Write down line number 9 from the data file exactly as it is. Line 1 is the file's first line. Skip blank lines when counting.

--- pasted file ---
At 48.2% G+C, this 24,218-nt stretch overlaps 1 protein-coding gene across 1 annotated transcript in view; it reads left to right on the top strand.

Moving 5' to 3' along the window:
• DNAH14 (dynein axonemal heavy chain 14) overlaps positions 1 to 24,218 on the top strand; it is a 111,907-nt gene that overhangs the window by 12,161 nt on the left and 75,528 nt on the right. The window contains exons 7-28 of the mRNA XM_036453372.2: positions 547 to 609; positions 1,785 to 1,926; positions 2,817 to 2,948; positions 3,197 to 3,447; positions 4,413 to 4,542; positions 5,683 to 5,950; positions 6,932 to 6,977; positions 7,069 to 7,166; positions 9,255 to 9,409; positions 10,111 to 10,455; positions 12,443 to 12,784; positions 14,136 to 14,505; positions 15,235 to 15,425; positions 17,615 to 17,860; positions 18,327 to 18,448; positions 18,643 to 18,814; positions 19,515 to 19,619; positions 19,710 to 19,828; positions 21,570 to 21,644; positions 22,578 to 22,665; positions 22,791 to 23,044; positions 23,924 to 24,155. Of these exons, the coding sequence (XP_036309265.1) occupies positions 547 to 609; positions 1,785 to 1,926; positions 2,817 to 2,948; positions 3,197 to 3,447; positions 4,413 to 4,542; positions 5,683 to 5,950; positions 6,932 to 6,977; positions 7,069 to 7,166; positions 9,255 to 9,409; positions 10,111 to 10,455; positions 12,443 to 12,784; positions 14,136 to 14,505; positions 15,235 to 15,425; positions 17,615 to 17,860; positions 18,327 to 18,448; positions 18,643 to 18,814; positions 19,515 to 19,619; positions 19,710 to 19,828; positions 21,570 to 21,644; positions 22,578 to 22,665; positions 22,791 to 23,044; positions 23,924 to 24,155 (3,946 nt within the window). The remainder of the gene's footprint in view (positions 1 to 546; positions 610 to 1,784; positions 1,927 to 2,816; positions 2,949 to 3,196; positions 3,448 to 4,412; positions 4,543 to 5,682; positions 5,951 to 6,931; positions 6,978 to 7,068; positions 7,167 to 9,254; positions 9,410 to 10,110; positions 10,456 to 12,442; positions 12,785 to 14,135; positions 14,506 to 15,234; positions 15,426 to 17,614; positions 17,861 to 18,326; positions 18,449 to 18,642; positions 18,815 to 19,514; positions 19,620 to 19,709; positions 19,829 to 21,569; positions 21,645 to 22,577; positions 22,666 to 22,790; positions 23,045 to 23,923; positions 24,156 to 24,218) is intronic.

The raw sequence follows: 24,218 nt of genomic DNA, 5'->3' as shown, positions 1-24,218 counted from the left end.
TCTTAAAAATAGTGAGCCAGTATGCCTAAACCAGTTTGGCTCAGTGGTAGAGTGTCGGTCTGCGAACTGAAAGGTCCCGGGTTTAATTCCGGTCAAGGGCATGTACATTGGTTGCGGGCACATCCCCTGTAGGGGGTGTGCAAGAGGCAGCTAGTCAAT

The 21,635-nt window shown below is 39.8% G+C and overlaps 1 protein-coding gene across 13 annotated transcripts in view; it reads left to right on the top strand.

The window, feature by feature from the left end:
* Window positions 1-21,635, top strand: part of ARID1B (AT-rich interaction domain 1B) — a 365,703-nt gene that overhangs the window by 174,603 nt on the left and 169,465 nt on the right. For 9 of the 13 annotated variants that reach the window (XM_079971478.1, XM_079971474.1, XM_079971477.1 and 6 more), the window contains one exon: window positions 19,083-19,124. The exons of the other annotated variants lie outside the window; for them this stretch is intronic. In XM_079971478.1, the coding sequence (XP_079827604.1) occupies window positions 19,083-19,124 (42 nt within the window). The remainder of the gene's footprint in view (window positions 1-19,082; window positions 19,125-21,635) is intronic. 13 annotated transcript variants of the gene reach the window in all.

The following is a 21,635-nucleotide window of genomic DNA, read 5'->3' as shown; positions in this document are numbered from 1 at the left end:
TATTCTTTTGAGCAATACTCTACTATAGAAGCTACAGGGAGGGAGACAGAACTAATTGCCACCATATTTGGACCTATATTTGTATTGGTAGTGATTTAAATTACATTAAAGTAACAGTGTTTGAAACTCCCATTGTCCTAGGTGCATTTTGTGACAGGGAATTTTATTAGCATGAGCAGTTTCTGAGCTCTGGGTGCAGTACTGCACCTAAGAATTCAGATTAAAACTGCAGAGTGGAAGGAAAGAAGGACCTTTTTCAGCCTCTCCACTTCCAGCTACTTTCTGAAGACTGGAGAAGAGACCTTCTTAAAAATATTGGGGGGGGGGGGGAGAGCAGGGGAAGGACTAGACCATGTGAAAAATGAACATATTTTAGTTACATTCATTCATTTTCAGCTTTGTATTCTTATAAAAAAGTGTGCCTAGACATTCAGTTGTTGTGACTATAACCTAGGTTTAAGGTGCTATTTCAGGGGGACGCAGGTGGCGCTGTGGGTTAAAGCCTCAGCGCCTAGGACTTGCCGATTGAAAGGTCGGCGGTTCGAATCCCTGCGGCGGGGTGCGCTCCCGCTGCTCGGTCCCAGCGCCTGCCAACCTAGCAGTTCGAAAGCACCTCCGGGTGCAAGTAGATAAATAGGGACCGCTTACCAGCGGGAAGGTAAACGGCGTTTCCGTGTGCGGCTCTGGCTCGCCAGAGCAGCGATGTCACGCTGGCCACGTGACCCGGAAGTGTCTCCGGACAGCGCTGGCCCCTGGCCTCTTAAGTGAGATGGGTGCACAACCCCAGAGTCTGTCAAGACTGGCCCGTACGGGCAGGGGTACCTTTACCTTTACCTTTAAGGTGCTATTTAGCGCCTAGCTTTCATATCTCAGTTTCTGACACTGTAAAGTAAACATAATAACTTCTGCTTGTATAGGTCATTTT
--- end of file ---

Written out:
The following is a 21,635-nucleotide window of genomic DNA, read 5'->3' as shown; positions in this document are numbered from 1 at the left end: